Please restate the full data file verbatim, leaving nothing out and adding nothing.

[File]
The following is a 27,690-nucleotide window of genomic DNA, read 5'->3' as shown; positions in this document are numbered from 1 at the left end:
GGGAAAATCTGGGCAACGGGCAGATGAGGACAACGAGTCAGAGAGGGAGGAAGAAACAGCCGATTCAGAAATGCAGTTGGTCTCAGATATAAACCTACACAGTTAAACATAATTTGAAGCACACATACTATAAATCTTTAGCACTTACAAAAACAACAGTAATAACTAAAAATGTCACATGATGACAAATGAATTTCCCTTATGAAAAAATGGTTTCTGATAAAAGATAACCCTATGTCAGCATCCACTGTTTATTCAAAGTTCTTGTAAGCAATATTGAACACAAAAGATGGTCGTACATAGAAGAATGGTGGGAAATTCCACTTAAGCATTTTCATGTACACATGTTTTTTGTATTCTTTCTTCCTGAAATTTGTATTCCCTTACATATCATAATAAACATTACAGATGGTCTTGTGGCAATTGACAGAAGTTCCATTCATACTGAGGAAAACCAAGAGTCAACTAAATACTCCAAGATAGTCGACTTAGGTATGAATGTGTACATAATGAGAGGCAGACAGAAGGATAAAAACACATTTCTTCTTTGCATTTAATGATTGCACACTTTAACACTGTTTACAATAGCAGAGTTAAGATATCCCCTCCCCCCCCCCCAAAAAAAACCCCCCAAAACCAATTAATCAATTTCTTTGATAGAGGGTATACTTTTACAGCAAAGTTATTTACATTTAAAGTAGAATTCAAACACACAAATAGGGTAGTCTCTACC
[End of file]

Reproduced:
The following is a 27,690-nucleotide window of genomic DNA, read 5'->3' as shown; positions in this document are numbered from 1 at the left end:
GGGAAAATCTGGGCAACGGGCAGATGAGGACAACGAGTCAGAGAGGGAGGAAGAAACAGCCGATTCAGAAATGCAGTTGGTCTCAGATATAAACCTACACAGTTAAACATAATTTGAAGCACACATACTATAAATCTTTAGCACTTACAAAAACAACAGTAATAACTAAAAATGTCACATGATGACAAATGAATTTCCCTTATGAAAAAATGGTTTCTGATAAAAGATAACCCTATGTCAGCATCCACTGTTTATTCAAAGTTCTTGTAAGCAATATTGAACACAAAAGATGGTCGTACATAGAAGAATGGTGGGAAATTCCACTTAAGCATTTTCATGTACACATGTTTTTTGTATTCTTTCTTCCTGAAATTTGTATTCCCTTACATATCATAATAAACATTACAGATGGTCTTGTGGCAATTGACAGAAGTTCCATTCATACTGAGGAAAACCAAGAGTCAACTAAATACTCCAAGATAGTCGACTTAGGTATGAATGTGTACATAATGAGAGGCAGACAGAAGGATAAAAACACATTTCTTCTTTGCATTTAATGATTGCACACTTTAACACTGTTTACAATAGCAGAGTTAAGATATCCCCTCCCCCCCCCCCAAAAAAAACCCCCCAAAACCAATTAATCAATTTCTTTGATAGAGGGTATACTTTTACAGCAAAGTTATTTACATTTAAAGTAGAATTCAAACACACAAATAGGGTAGTCTCTACC